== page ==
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Bree Amy's story

In the 1980s Bree’s parents were the live-in supervisors of an Anglican children’s home, with the family first moving in there when she was five. Bree came to think of her mum and dad as the other kids’ ‘foster parents’, and the kids as her ‘foster siblings’.

One time when Bree was eight her parents were away and she was left at the home with another carer. Simon, one of her older ‘foster brothers’ who was in his mid-teens, sexually assaulted her, including digital penetration.

Bree would wake up in her room with Simon’s hand over her mouth, and him abusing her. This happened several more times over the next few months, even after her parents returned.

Simon was physically forceful and terrified her. Bree said, ‘I was instructed to keep quiet, and I was also told not to say anything about it afterwards’.

Bree told the Commissioner that Simon was not the only ‘foster brother’ to abuse her, and some of the other boys would kiss her and touch her. ‘I just felt like I was dirty and wrong.’

Somehow Bree’s mother heard about what Simon was doing, and asked Bree what had happened. Bree disclosed the abuse, and her mother told the board of management who was responsible for the home. Their advice was to put a lock on Bree’s door. ‘I was locked in at night ... I think I felt a little bit like I was being punished.’

Simon remained ‘free to roam the house’ as he wished. He was not asked to leave the home, and stayed there a couple more years, so she had to encounter him at meals and in common areas. This was very difficult for Bree, and she was not offered any counselling or support.

Eventually Simon was sent away after it was discovered he had sexually assaulted another girl outside the home. Bree believes that if the incidents of abuse against her had been handled properly, the abuse of the other girl might have been prevented.

Bree is aware that Simon himself was abused as a child before he came into care. She is unsure whether to report him to police now, and is not interested in taking any civil action.

It has been hard for Bree’s mother to know that in her attempts to help disadvantaged children, her own children were put in danger. Bree recommended better education for foster parents to help them understand potential risks, and instances of abuse by foster children better managed.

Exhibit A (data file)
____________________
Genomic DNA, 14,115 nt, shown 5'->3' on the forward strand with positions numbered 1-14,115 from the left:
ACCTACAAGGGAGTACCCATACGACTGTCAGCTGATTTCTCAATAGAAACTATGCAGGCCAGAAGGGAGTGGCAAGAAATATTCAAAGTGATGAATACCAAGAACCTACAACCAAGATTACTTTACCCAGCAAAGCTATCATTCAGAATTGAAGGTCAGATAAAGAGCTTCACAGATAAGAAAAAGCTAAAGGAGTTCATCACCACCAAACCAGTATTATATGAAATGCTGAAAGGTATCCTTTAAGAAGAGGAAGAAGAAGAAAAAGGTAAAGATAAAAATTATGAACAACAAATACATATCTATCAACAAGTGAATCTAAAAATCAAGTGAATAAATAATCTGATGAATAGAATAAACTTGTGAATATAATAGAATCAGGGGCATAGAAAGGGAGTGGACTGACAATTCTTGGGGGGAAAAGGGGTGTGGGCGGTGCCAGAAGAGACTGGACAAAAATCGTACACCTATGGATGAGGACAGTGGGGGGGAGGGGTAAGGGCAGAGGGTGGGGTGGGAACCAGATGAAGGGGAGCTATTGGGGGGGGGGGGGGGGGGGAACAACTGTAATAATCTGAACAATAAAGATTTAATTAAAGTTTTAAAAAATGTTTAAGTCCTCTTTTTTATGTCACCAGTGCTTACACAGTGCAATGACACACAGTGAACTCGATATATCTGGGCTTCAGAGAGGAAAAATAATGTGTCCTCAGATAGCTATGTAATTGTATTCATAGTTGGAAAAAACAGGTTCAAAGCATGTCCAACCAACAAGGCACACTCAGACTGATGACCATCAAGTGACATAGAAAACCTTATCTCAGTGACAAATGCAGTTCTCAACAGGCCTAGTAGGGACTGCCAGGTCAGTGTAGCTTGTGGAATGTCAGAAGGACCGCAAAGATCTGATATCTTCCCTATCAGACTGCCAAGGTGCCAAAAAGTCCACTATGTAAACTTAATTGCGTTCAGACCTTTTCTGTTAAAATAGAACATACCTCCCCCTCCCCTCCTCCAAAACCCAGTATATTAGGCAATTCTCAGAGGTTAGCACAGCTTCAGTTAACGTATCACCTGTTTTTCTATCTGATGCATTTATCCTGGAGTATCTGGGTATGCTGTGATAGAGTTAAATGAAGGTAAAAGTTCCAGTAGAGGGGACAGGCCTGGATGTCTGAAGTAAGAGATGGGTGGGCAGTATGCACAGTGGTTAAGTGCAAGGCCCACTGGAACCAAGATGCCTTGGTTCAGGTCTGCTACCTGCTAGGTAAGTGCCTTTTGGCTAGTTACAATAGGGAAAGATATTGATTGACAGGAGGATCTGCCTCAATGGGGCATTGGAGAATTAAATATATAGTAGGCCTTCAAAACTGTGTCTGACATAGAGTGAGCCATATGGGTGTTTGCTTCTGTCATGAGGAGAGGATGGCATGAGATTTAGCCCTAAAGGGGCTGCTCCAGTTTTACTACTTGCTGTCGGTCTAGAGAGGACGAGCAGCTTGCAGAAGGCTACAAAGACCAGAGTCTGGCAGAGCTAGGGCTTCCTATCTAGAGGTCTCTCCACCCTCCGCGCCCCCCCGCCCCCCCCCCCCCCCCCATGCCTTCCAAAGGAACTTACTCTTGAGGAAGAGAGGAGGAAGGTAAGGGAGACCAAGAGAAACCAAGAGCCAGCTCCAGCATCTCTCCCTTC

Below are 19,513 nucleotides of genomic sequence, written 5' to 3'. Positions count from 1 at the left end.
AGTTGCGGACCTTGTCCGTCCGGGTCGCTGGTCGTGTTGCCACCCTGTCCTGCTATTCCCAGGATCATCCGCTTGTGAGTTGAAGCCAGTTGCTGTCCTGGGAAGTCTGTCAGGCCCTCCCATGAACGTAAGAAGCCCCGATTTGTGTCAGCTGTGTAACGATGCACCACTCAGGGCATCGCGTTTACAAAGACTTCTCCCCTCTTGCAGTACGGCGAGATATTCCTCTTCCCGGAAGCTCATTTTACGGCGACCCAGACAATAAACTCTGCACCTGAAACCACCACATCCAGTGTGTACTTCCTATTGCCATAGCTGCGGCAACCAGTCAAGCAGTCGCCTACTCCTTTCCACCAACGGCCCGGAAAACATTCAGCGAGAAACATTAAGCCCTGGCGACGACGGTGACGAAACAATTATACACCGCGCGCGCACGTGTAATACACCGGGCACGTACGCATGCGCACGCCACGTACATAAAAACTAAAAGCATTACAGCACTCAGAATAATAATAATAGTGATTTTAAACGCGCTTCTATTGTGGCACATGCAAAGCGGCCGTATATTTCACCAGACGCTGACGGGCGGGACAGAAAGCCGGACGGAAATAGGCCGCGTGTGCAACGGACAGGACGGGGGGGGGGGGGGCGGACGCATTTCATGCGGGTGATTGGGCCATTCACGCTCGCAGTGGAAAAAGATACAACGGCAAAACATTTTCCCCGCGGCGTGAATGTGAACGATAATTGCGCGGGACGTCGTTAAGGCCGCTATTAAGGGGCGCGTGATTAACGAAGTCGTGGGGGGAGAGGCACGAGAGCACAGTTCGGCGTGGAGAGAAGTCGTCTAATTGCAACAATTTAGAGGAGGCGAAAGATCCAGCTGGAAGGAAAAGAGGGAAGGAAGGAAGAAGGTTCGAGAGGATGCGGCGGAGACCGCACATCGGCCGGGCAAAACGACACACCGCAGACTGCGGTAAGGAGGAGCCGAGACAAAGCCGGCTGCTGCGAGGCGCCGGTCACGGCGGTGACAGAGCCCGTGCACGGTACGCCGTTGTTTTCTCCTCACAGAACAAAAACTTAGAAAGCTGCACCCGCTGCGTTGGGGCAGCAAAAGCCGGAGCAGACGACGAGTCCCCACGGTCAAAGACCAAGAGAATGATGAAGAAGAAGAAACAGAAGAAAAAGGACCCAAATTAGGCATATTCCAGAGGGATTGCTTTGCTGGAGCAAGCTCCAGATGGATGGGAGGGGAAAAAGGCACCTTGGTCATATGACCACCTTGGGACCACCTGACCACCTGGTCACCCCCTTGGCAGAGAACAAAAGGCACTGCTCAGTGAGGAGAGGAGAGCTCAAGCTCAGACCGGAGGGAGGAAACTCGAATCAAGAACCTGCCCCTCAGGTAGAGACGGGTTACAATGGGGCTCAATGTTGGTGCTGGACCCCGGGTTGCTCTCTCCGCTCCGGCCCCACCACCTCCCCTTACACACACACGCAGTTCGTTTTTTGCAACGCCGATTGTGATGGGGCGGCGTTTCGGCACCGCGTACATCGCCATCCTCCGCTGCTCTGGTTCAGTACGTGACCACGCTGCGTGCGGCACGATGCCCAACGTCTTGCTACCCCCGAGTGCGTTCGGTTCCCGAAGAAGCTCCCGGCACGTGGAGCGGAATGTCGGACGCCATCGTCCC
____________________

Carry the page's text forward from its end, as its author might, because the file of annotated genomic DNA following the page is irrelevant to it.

‘No child should be put at risk through poor placement of potentially high risk foster children, through poor education programs to prepare potential foster parents, by mismanagement of offences or placing too much burden on the foster parents. Instances of sexual abuse, regardless of the offender, should be reported to the appropriate channels and psychological input should be implemented immediately for both victims and offenders.’

The abuse left Bree with significant mental health issues, including agoraphobia, anxiety, and substance misuse. She spent time in a psychiatric facility after becoming suicidal. ‘I still to this day cannot sleep in the dark. I can’t sleep without the door open so I have an escape. I slept in with my parents up until I was 17 years old.’ She began drinking heavily in her teens to help her sleep.

Bree became pregnant at 17. She kept her child, but struggled psychologically early on. ‘I think I went to the GP after I had my daughter because I was having some really dark thoughts then. And they diagnosed me with post-natal depression and put me on an antidepressant.’ She received some counselling, but did not speak about the abuse then.

She recognises she was in ‘constant fear’ of her child being harmed. ‘She always slept with me growing up. She probably now thinks that’s a bit weird. But I always felt safer with her in my bed.’

Bree can’t quite remember how she first got in touch with a sexual assault counsellor, but thinks maybe her GP arranged this. ‘Probably in my early 20s I started to talk to professionals about it ... The first person I remember that actually said to me “do you know what, you don’t have to tell me everything that happened”, was the first person I wanted to tell. It was because there was no pressure on me to do it. Because otherwise I could say it, but it was a script.’

Over a few months with this counsellor ‘we had some one-on-ones, and then some group session’. At the time, she found this beneficial. ‘It was the first time that I think it had been validated for me that it was something that would have such a huge impact, and continue to (which was annoying, and still annoys me) ... It was sort of an empowering process.’

These days, Bree tries to practise self-care. ‘I’m more committed to what it takes to get through every day, and not over-commit myself. And it’s a work in progress. I am alone. I live alone ... I don’t have a relationship. I don’t foresee myself having one any time soon. It’s pretty lonely.’

Speaking to the Royal Commission has also been an empowering process for Bree, as she told the Commissioner. ‘The fact that you have taken my story and considered it worthy of your time is so important to me.’

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